China rising

Amid the torrent of clothes, electronics and toys surging out of China comes a little-noticed export: international companies.

For centuries, individual Chinese have sought their fortunes abroad, creating Chinatowns around their restaurants and shops. Now, Chinese firms are going global, pushed by a government turned capitalist, pulled by untapped markets and armed with bundles of money from a thriving economy.

Auto plants are popping up in Latin America; a sprawling commodity bazaar promises a provincial Swedish city new life; a car parts distributor is snapping up ailing companies in the U.S. Rust Belt; a TV factory hums in South Africa; and a high-tech firm is landing contracts to revamp the Persian Gulf's telecommunication networks.

Just as the earlier arrival of Japanese companies changed U.S. manufacturing, over time Chinese companies could affect how their Western rivals approach innovation, competition and business itself.

"We not only consider ourselves pioneers," says Sean Chen, who at 26 is overseeing the construction of a $100-million electrical parts plant and industrial park in the American South. "We also consider ourselves explorers."

Chen and his fiancee, Joy Chen — both took American first names — moved from Shanghai to Atlanta to set up shop for General Protecht Group Inc., a company controlled by his father. While the goal is profits, Sean Chen and his father view the venture almost as a social experiment — its aim, he said through an interpreter, is to marry the best Chinese and American work practices.

"I want to have the efficiency and execution normally shown by the American employees and the brotherhood that a Chinese company normally shows," Sean Chen says. "There are capitalists and there are socialists, and I want to see whether they can get along."

Few Chinese companies have been in the United States longer than the American subsidiary of the auto parts giant Wanxiang Group, which incorporated in 1993. The founder of the home company is one of China's richest men. His son-in-law, Pin Ni, led the Chicago-area subsidiary from cheap parts supplier up the value chain by buying or working with distressed companies — owing to competition from China.

Wanxiang America Inc. has been welcomed for saving manufacturing jobs. Illinois has proclaimed a Wanxiang Day and Michigan offered the company subsidies.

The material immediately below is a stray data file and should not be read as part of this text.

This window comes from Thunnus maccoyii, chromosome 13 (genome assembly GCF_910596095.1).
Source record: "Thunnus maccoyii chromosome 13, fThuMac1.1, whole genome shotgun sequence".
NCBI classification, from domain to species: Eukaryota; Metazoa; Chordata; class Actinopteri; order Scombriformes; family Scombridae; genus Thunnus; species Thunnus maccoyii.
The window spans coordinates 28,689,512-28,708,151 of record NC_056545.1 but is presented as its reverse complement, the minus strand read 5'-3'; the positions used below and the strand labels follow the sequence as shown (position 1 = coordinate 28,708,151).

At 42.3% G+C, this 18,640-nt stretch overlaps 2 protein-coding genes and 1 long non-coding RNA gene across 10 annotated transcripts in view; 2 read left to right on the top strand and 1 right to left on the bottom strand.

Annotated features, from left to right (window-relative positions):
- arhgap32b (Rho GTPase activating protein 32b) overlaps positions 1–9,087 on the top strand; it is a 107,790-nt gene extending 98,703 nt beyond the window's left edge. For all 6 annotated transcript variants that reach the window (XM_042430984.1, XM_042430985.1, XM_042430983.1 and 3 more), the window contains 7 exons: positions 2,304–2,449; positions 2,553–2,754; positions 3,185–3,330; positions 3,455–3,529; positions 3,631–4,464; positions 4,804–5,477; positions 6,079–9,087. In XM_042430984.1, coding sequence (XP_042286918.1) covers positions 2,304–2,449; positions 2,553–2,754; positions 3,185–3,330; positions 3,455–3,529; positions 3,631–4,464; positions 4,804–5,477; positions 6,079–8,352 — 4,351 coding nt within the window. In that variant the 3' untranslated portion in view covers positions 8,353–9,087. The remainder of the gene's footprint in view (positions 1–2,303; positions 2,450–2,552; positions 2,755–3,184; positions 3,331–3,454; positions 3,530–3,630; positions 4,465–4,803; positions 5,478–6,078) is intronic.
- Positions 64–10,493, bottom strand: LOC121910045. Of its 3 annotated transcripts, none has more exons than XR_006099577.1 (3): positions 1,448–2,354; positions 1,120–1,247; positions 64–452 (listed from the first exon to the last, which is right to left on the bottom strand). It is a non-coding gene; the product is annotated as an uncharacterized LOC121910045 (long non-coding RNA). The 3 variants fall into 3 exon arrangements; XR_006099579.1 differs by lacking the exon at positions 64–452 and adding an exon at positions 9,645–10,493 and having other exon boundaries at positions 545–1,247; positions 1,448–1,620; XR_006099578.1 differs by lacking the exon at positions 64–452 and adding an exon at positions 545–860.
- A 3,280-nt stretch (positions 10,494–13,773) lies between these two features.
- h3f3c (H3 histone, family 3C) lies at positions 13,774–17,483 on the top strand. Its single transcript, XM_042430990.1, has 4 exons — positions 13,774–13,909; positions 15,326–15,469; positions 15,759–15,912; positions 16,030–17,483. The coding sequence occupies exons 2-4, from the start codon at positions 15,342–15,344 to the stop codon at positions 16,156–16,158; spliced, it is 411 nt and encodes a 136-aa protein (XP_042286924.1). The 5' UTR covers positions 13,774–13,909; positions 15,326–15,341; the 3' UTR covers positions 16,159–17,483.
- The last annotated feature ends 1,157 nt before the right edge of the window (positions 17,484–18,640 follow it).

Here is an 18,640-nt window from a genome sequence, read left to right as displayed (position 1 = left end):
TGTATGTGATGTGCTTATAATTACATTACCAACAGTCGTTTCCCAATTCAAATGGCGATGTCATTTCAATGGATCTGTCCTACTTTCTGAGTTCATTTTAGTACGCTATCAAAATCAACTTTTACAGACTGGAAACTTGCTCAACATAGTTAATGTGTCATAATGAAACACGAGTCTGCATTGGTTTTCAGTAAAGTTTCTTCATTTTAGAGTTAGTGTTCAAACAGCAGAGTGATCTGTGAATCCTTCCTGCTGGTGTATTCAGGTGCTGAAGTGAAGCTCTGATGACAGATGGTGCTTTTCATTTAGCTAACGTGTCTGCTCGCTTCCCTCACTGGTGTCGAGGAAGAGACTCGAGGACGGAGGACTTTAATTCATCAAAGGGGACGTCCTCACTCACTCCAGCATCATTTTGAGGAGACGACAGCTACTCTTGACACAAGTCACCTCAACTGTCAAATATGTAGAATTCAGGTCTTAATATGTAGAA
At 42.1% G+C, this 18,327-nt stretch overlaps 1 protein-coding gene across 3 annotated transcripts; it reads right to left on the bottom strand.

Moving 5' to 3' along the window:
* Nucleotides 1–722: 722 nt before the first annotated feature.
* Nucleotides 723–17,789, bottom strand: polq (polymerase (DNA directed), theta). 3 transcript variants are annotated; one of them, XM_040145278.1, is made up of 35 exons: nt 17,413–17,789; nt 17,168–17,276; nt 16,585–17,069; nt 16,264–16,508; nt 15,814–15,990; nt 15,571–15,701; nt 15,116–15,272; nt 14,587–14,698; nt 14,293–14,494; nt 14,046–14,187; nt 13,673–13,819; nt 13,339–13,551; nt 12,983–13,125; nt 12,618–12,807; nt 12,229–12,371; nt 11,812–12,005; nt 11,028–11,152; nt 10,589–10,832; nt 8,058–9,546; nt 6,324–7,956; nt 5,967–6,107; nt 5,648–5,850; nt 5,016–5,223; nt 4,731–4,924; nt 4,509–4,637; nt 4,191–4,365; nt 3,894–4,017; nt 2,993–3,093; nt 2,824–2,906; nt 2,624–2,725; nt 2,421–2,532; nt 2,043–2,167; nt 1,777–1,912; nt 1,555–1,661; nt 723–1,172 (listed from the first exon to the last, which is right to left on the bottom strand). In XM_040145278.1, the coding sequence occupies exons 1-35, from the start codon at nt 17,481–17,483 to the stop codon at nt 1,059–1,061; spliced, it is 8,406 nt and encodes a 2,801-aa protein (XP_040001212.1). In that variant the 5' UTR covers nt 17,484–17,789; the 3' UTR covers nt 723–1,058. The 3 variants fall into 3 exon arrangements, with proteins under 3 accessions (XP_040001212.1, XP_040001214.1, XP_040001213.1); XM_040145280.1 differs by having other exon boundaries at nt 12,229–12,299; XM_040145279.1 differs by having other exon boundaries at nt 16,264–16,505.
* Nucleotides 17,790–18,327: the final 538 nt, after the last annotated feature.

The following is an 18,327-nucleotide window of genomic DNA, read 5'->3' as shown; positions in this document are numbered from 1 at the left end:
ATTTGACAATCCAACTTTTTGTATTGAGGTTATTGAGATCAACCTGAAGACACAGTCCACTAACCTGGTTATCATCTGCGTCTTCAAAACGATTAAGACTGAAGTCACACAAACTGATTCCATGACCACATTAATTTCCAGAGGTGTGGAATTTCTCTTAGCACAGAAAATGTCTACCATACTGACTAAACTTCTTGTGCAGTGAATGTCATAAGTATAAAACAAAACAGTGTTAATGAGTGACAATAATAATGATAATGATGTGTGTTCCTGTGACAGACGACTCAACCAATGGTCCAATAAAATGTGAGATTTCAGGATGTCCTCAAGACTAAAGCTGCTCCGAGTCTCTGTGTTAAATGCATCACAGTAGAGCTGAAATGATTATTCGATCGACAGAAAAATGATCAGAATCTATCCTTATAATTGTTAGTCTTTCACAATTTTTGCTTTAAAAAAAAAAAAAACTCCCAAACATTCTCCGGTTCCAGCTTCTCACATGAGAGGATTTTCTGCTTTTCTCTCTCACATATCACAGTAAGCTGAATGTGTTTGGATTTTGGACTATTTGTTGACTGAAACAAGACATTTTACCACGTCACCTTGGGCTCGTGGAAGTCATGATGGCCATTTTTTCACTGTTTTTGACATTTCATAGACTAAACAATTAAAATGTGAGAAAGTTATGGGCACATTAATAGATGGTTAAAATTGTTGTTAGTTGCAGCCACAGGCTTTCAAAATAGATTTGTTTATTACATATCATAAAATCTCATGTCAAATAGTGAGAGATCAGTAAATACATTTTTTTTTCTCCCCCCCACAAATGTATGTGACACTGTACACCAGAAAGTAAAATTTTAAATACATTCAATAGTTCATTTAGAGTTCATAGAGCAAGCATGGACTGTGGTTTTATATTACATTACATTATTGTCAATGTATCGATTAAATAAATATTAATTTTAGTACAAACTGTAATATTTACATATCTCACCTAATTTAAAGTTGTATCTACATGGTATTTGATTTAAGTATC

Pin talks exactly like what he is — an executive who's part of a multinational. It's all about core competence and optimizing strength and horizontal integration. He casts himself as a matchmaker who spots what disparate firms do best to create as efficient a manufacturing process as possible.

"Even today you want to say, are there enough Chinese companies in the United States?" Pin asks. "I would say no."

>>Fast facts

Charting the growth

The Chinese corporate presence is still small overseas, but it's growing fast:

• Chinese companies invested more than $30-billion in foreign firms from 1996 to 2005, nearly one-third of that in 2004-05 alone, according to an analysis by Usha Haley, a professor of international business at the University of New Haven in Connecticut.

• In the United States and Canada, Chinese firms now have about 3,500 investment projects, compared with 1,500 five years ago, according to an estimate by Maryville University professor Ping Deng. Large state-owned companies jumped ahead; medium and small private firms are catching up.

• Total investment in the United States is between $4-billion and $7-billion, Ping estimates. In Europe, Chinese acquisitions last year alone totaled $563.3-million, according to research company Dealogic.

• Last year, 29 Chinese firms debuted on U.S. stock exchanges, just two shy of the total for the previous three years combined, according to the Bank of New York Mellon Corp.

• The number of U.S. visas issued to Chinese executives and managers who transfer to U.S. posts within their companies nearly doubled to 2,043 between fiscal years 2004 and 2007. The current fiscal year is on pace to top that, U.S. State Department statistics show.

China rising 04/17/08 [Last modified: Thursday, October 28, 2010 10:38am]

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